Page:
Is There a Gender Difference in Car Accident Death Rates?
November 10, 2021
Statistically, women have a greater risk of death when it comes to car accidents or truck accidents. Women are more likely to be seriously injured, including death, than men, even though men tend to get into more car accidents. Traffic safety experts have been debating the main reason for this disparity between the genders. Recent studies, however, may shed more light on the issue so that the automobile industry and automobile safety experts can work toward making driving safer for women.
Car Accident Fatality Statistics for Women
The National Highway Traffic Safety Administration (NHTSA) is tasked to collect and compile national statistics on car accidents. The NHTSA collects data on details about every accident, including how the collision occurred; the gender of who is involved; what types of injuries; what make, model, and type of vehicles; was anyone seriously injured; and were there any fatalities. In 2019, the latest year data is available, out of 36,096 car accident-related fatalities in the United States, 10,420 of them were women. The traffic accident fatality numbers for women were similar in both 2018 and 2017. Every year, approximately one million women are injured in vehicle-related accidents. This number also includes accidents with pedestrians and women riding bicycles. Women are 72 percent more likely to be injured and 17 percent more likely to die in a car accident than men. The significant difference in risk of injury between the genders has been known by the automobile industry for years.
Are the NHTSA Safety Tests the Problem?
The NHTSA tests every vehicle that is sold in the United States. If the vehicle passes four specific tests, that make and model will receive the 5-Star Safety Rating designation. Many car and truck manufacturers use this coveted safety designation in their advertising. The four tests are the following:
- Frontal crash test
- Side barrier crash test
- Side pole crash test
- Rollover resistance test
These four accident scenarios are used because they represent the majority of real accidents that occur. The complaint about the test is that on every test but one, the side pole crash test, the test is performed with a crash dummy that is designed to reflect the average-sized male body. This dummy has sensors that compile data during the test. Therefore, most of the data about the efficacy of safety devices and how they help protect the test dummy is for the average male body, not the average female body. The argument goes that vehicle manufacturers design the safety features in their cars and trucks to protect men better than women.
Further, the crash test dummies for representing the average man and woman lack any type of physiological distinctions we see between actual men and women. Although the size and weights of the dummies are different, there are no internal physical differences as would be found in real humans. The average woman, as compared with a man, has varying bone densities, muscle structures, and abdominal and chest physical differences. For example, the average female body is going to have a different reaction to a whiplash type of injury than the average male body. Whiplash injuries can cause very serious muscle, tendon, and spinal cord injuries in the neck and upper thoracic spine. Men will generally have more muscle, thicker bone structure, and will be affected by a whiplash type injury differently than a woman. However, the crash test dummies used for this type of crash do not reflect the typical female form.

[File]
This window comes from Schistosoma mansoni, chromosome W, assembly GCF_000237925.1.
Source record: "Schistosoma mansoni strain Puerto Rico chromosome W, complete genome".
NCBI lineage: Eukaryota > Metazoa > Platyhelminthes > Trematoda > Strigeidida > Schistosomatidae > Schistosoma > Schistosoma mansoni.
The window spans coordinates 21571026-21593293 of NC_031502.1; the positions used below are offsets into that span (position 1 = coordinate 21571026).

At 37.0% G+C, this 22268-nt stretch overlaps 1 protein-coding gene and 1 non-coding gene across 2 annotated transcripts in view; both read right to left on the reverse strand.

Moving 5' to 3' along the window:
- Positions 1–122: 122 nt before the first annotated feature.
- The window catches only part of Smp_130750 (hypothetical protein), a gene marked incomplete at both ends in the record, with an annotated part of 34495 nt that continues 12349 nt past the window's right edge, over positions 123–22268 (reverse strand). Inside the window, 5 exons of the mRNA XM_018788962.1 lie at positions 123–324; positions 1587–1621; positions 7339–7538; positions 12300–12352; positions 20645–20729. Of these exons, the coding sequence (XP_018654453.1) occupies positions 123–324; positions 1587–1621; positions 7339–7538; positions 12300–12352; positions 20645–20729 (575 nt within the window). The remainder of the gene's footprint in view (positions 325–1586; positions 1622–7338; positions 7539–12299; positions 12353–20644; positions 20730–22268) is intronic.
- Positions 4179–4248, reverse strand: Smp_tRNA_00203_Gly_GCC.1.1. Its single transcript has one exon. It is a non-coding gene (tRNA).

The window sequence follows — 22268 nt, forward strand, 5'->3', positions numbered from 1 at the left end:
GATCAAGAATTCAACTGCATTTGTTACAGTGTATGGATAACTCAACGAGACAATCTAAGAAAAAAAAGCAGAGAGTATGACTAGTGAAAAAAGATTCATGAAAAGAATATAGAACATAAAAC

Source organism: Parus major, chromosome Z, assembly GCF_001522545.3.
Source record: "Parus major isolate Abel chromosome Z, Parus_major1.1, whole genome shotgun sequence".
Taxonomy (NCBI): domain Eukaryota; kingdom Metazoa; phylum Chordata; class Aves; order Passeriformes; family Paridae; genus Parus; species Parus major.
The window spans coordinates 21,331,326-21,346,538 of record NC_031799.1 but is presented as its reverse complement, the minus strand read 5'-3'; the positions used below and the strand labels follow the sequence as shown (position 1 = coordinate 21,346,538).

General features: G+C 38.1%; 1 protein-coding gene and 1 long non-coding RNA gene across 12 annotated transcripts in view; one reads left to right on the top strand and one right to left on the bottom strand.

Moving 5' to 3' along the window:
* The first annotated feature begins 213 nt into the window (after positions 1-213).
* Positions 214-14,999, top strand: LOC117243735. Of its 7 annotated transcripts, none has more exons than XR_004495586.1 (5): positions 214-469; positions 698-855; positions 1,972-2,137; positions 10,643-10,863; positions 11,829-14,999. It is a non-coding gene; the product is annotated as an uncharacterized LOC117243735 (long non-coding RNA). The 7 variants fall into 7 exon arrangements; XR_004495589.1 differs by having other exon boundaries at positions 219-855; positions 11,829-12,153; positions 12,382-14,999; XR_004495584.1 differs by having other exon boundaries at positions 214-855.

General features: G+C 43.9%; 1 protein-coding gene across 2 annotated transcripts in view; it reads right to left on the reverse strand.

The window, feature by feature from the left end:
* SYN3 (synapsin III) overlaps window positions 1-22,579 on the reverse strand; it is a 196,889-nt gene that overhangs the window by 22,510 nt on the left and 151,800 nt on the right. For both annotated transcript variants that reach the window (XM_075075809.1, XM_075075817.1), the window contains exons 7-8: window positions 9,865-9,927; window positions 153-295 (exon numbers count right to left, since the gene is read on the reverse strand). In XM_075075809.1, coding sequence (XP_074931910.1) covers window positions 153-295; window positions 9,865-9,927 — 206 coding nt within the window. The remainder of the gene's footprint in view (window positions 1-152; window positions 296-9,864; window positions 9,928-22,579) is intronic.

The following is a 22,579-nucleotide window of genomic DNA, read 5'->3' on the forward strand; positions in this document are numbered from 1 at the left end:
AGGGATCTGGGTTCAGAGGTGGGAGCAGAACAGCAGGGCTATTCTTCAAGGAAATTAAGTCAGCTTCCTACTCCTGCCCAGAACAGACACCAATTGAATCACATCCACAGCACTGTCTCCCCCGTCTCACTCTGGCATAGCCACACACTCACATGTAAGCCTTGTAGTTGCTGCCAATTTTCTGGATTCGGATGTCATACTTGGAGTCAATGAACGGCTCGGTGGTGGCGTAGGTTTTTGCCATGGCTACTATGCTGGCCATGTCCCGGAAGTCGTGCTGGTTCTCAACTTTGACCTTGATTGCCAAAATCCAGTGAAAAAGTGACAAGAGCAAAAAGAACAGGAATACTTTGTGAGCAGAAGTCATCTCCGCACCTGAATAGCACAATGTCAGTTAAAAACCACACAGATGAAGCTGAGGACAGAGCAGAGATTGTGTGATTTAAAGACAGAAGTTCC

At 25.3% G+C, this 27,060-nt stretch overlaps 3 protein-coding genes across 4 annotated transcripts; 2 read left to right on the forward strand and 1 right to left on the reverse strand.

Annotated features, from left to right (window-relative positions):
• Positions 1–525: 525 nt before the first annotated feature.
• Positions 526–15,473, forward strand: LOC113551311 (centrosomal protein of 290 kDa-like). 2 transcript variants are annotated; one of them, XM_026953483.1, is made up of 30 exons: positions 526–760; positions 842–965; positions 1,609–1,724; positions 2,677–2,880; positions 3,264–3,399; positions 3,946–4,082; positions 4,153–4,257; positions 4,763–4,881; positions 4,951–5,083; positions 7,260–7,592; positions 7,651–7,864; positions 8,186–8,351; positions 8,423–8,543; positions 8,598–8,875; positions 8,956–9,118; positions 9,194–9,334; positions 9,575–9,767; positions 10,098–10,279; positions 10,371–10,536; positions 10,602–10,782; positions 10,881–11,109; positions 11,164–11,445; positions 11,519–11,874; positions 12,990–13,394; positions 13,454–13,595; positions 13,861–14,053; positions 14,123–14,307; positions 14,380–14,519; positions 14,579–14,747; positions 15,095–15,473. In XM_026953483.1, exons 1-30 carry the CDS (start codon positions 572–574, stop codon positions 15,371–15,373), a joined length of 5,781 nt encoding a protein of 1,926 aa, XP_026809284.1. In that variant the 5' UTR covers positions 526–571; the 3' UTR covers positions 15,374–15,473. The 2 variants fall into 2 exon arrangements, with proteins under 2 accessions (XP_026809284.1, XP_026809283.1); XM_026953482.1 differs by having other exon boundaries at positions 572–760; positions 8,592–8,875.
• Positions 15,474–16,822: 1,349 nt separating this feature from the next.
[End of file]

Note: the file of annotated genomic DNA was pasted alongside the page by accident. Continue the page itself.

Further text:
Other Reasons for the Gender Difference in Car Accident Death Rates
Another reason for the gender difference in car accident death rates is that women tend to buy smaller and lighter vehicles than men. When larger, heavy vehicles get into violent collisions with smaller, lighter cars, drivers and passengers in the smaller vehicle will have a higher chance of injury and death. With more women driving smaller cars with lower overall weight, you will tend to have more serious injuries in the female group, including more fatalities. This is especially true if the safety devices such as seat belts and airbags are designed more for the average male body. The discrepancy of the data between the genders is heightened because men tend to purchase larger, heavier vehicles such as large passenger trucks and SUVs. These larger vehicles will provide more protection for their drivers and passengers, lowering the number of injuries for those vehicle types. Over the past 20 years, there has been a dramatic increase in the size of some vehicles on the road. SUVs have become much bigger. Also, passenger trucks are the largest they have ever been, in both weight length, height, and weight.
How to Fix the Problem
To fix the discrepancy between the genders in crash fatalities, auto manufacturers need to start designing smaller and lighter vehicles with safety devices that greater protection for women. This begins with having appropriate crash test dummies that provide what the average female body will go through in a collision. Congress is currently working on passing legislation that will update the testing requirements to consider the other half of the population more often in the NHTSA testing protocols.
Philadelphia Car Accident Lawyers at Nerenberg Law Associates, P.C. Help People Injured in Car Accidents
If you or a loved one has been injured in a car accident, the Philadelphia car accident lawyers at Nerenberg Law Associates, P.C. have been representing car and truck accident victims for decades. Our team of dedicated legal professionals will investigate the accident and protect your rights so that you receive the compensation for which you deserve. Call us today at 215-569-9100 or contact us online for a free consultation. Located in Philadelphia, we serve clients throughout Pennsylvania and New Jersey.